Also, India's own original smiling assassin and perhaps the only cricketer in recent times to have a famous song twisted around for him, Lakshmipathy Balaji, makes his return to the test fold after 3 years in rehab and wilderness. These two inclusions have been the direct result of notable performances in the domestic arena, an encouraging thought process, but is it really? How does that justify Munaf's inclusion coming right off injury and devoid of match practice?
The Hindu feels that India is suffering from embarrassment of riches but the selectors fumbled a chance to send a message to seniors by dropping Dravid and blooding Badrinath.
The national selection committee, chaired by K. Srikkanth, will be
faced with a problem of plenty when it sits down on Friday to determine
the 16-man squads for the limited-overs and Test legs of India’s tour
of New Zealand.
The selectors are likely to retain most of the squad that returned
from Sri Lanka with convincing wins in both the ODI series and Twenty20
International, for the two T20 Internationals and five ODIs in New
Zealand beginning later this month. In itself, the composition appeared
balanced for most conditions.
Interestingly, there is not much coverage on his non-inclusion, although noise has been made on the missing out of Wasim Jaffer (again by Colonel).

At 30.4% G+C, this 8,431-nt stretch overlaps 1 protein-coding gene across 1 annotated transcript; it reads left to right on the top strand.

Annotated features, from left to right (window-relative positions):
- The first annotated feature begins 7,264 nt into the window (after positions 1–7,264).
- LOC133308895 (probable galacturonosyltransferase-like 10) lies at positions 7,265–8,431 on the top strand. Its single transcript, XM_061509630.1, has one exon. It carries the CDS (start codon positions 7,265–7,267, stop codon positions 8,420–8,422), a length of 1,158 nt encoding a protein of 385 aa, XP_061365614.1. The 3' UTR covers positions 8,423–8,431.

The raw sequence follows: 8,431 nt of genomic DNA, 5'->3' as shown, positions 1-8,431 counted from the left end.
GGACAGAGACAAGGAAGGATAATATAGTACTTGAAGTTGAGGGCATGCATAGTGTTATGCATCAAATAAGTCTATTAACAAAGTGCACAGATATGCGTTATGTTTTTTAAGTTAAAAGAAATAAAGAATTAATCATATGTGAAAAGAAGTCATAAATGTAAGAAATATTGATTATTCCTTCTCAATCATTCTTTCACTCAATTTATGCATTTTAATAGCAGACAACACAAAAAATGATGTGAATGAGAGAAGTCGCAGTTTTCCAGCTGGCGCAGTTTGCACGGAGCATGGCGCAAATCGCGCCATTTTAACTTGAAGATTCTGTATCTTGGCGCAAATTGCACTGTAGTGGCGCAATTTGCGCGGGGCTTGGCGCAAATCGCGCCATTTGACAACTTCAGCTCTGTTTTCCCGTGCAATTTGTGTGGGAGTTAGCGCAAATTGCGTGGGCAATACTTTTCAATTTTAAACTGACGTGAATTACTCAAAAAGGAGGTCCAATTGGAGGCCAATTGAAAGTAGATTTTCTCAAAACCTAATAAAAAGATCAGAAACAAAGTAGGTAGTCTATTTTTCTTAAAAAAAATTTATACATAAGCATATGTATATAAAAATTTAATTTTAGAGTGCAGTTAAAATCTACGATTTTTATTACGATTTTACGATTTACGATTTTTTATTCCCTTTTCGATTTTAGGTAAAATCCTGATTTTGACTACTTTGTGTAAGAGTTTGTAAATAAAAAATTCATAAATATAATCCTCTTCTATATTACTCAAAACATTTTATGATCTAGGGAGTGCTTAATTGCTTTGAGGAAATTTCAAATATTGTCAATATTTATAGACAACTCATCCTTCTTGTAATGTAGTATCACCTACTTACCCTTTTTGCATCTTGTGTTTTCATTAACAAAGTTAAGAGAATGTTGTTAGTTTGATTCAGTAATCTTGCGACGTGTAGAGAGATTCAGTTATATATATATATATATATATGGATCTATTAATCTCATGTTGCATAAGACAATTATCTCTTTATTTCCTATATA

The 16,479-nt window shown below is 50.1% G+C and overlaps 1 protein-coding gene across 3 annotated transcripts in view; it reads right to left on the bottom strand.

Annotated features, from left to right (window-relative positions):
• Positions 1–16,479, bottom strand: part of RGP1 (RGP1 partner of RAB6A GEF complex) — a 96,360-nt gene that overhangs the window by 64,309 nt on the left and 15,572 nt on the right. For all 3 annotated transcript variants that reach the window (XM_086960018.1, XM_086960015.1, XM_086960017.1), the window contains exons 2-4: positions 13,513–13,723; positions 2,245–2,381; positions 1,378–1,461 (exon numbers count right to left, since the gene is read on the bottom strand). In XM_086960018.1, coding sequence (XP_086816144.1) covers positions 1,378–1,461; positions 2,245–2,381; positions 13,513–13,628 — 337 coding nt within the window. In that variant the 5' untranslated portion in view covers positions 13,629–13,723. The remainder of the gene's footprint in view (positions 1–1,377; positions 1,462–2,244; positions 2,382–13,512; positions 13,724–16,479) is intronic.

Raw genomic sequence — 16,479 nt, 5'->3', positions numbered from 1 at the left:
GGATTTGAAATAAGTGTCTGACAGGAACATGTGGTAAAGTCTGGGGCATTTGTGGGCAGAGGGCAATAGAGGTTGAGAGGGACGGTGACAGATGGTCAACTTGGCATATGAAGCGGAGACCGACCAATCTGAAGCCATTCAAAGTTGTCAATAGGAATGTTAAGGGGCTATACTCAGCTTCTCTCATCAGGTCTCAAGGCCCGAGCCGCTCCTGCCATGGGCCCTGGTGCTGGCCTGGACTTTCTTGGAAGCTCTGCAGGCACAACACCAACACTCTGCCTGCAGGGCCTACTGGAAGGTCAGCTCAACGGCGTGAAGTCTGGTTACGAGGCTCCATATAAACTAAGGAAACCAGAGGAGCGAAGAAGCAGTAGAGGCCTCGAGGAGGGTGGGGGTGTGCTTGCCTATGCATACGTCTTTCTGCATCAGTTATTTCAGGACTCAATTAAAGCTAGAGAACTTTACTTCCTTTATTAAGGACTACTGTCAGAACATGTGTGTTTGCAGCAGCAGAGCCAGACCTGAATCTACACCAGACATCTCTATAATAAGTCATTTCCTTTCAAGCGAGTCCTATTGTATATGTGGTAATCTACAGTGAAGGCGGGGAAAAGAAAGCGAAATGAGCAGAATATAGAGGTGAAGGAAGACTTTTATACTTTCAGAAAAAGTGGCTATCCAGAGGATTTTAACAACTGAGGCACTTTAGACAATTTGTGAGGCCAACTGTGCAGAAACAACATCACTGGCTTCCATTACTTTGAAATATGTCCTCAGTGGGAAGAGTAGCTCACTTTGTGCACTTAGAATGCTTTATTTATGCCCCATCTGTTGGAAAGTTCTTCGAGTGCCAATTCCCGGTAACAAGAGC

Experts do rightly believe that too much load is on Zaheer and Ishant, especially if Munaf is going to be their 3rd seamer. Whilst they believe that it is because of rustiness, it can also be argued that Munaf just does not have the right mindset to be an international cricketer. Extra pressure falls upon the 4th seamer, if picked, in the seam friendly conditions of New Zealand.
The third opener for the test squad is Vijay M. He has done nothing wrong in his last test appearance but basically has not done much right in domestic appearances, something Jaffer may feel he got overlooked for. And has India overplayed its card by going for an opener instead of middle order? Sanjay Manjrekar seems to feel that in D. Karthikk they have a solid middle order/reserve wicket keeper combination. Yuvraj retains his middle order slot, much to the annoyance of many. Perhaps his lack of ability at the test level would be exposed and render India able to start blooding talent into their middle order once the existing occupants start vacating the slots.